PublishedMay 14, 2018

Apple v. Samsung, Round Six

A district court trial.  A retrial, after part of the verdict was vacated.  An appeal to the Federal Circuit.  A Supreme Court opinion with a remand to the Federal Circuit.  A remand from the Federal Circuit back to the district court.  Seven years after Apple originally filed suit against Samsung, we’re right back in Judge Koh’s courtroom for the sixth part of this dispute, a third jury trial on damages.[1. I’ve omitted the other, totally parallel and separate, Apple v. Samsung jury trial and appeal that’s sometimes included as part of this case.]

By the time you finished reading the last paragraph, jury selection already began.

What’s At Stake For Apple And Samsung?

Quite simply, money—about $400 million of it.  This trial is exclusively on damages. The jury will be required to assume that certain Samsung products infringe certain Apple design patents.  The jury will be asked only to determine what the appropriate amount of damages is.

Apple has requested damages under 35 U.S.C. § 289, which allows them to recover “the extent of [the infringer’s] total profit.”  That seems simple, but there’s one big question left open. Design patents are issued for ornamental designs applied to articles of manufacture, and it’s the total profit on the article of manufacture that the patentee is entitled to.

So, when you have a design patent—as Apple does—on a particular design for a phone bezel, or on a black, highly reflective front surface of a phone, what’s the article of manufacture?

The $400 Million Question

That’s what the jury will have to decide.  Do Apple’s design patents cover an article of manufacture that’s the entire phone—including the LCD display, cellular radio, WiFi/Bluetooth chip, processor, memory, storage, and all the other components that make up the vast majority of the cost of a modern smartphone?  Or do they just cover the casing of the phone?

As Patent Progress has previously covered, Judge Koh has provided a set of four factors that will guide the jury:

  1. The scope of the design claimed in the plaintiff’s patent;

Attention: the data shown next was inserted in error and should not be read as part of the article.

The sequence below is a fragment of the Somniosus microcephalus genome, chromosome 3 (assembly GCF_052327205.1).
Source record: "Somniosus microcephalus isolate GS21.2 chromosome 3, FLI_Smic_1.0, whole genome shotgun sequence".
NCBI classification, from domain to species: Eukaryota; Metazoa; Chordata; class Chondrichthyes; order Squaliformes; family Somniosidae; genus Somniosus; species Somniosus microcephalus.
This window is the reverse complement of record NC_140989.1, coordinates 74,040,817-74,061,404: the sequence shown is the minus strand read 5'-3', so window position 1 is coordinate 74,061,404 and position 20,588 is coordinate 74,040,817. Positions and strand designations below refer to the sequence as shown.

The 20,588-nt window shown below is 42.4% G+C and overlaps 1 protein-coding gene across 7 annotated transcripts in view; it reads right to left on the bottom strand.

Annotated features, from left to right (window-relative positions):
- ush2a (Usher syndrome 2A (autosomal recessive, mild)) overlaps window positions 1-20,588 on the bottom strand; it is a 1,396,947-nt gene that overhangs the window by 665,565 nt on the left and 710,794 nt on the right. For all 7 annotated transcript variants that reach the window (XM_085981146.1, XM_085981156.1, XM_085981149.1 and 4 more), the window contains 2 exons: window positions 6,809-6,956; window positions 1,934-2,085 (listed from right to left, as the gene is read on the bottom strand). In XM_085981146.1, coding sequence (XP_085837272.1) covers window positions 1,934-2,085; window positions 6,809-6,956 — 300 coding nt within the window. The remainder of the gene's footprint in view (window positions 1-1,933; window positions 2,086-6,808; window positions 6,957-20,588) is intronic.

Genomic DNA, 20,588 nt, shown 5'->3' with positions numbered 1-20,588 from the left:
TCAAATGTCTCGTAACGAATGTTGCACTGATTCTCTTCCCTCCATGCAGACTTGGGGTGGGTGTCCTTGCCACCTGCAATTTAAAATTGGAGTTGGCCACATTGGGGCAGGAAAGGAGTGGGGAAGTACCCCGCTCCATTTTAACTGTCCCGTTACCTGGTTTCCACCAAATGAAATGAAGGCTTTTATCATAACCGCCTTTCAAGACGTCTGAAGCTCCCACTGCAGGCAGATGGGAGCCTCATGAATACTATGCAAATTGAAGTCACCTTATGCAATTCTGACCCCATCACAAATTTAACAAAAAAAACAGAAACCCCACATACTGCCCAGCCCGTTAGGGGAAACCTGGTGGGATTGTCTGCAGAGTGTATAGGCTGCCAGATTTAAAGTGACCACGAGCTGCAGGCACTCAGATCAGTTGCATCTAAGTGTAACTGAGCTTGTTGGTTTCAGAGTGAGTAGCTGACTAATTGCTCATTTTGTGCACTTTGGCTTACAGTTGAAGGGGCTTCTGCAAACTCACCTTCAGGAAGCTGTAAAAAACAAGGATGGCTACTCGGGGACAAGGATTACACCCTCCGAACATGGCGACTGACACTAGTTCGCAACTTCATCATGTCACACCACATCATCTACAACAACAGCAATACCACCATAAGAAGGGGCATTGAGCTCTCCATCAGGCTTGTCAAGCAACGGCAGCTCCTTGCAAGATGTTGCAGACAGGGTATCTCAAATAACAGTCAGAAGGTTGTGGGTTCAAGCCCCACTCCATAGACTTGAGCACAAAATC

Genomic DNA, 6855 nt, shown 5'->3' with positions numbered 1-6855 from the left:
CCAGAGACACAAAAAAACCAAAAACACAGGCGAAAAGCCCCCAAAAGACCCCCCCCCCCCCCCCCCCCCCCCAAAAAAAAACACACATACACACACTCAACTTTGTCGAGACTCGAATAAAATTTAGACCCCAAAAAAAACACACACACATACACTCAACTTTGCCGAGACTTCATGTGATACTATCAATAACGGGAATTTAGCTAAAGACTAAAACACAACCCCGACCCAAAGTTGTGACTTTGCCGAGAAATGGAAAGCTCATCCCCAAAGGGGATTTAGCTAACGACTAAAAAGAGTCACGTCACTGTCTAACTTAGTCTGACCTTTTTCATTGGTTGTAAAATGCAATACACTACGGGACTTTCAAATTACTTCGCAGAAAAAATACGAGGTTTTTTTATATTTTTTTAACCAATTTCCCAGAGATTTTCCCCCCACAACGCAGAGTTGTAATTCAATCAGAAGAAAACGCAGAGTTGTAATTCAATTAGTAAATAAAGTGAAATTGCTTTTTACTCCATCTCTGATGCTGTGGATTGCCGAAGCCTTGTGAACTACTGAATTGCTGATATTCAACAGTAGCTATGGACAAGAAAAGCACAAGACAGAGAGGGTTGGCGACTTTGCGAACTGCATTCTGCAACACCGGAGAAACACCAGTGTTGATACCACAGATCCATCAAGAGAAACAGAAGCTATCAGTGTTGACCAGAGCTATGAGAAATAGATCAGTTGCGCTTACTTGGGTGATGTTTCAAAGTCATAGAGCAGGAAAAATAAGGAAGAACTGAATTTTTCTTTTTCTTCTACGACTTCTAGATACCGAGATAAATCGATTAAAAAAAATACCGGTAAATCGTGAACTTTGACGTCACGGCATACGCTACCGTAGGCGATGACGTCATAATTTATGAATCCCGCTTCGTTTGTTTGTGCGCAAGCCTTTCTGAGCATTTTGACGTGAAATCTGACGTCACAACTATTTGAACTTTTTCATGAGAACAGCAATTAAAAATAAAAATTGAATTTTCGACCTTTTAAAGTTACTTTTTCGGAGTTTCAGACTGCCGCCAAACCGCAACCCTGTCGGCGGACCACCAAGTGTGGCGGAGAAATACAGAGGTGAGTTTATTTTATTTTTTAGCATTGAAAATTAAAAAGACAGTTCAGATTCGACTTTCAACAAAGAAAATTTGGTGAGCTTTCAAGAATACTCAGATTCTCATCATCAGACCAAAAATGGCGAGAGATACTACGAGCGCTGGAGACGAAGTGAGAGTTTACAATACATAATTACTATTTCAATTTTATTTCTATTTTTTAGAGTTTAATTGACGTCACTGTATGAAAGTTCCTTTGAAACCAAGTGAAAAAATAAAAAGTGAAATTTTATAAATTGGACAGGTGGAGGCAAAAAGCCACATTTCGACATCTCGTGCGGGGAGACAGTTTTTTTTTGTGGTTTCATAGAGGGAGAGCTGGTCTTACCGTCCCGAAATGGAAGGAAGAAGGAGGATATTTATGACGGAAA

2. The relative prominence of the design within the product as a whole;
  3. Whether the design is conceptually distinct from the product; and
  4. The physical relationship between the patented design and the rest of the product, including whether the design pertains to a component that a user or seller can physically separate from the product as a whole, and whether the design is embodied in a component that is manufactured separately from the rest of the product, or if the component can be sold separately.

And, as previously covered, that test is flawed in ways that make it hard for juries to apply and hard for manufacturers to understand before a lawsuit is actually filed.  It’s anyone’s guess what the jurors will do when faced with these four factors, the Apple patents, and the accused Samsung products.

Apple would like them to think of the phone’s exterior as inseparable from the entire device and award Samsung’s profits on the entire device.  That’s a bad idea for a number of reasons, including several that we described in detail in our Supreme Court brief filed in this exact case.

It isn’t just an issue in the Apple v. Samsung case, though.

What’s At Stake For Everyone?

If design patents on a small piece of a product can regularly be applied to the profits on the entire product, it will have a huge impact on whole swaths of industry—many of them far from the high-tech sector.  Those industries will be placed at risk of in terrorem threats of litigation and chilling effects on product design and development.  Disgorgement of total profits on the whole product for a design patent covering only a small component will reduce willingness to work with smaller suppliers who can’t indemnify the manufacturer.  It will make manufacturers seriously reconsider providing open access to their systems. It might even drive a wave of design patent troll lawsuits.

The auto industry, the app ecosystem, consumer goods manufacturers—even diapers—all of them face potential concerns if Apple’s theory of the case prevails.  Over the course of this week, as the Apple v. Samsung trial unfolds, I’ll explain exactly how these other industries face threats from this interpretation of § 289.

Josh Landau

Patent Counsel, CCIA

Joshua Landau is the Patent Counsel at the Computer & Communications Industry Association (CCIA), where he represents and advises the association regarding patent issues.  Mr. Landau joined CCIA from WilmerHale in 2017, where he represented clients in patent litigation, counseling, and prosecution, including trials in both district courts and before the PTAB.

Prior to his time at WilmerHale, Mr. Landau was a Legal Fellow on Senator Al Franken’s Judiciary staff, focusing on privacy and technology issues.  Mr. Landau received his J.D. from Georgetown University Law Center and his B.S.E.E. from the University of Michigan.  Before law school, he spent several years as an automotive engineer, during which time he co-invented technology leading to U.S. Patent No. 6,934,140.

Follow @PatentJosh on Twitter.

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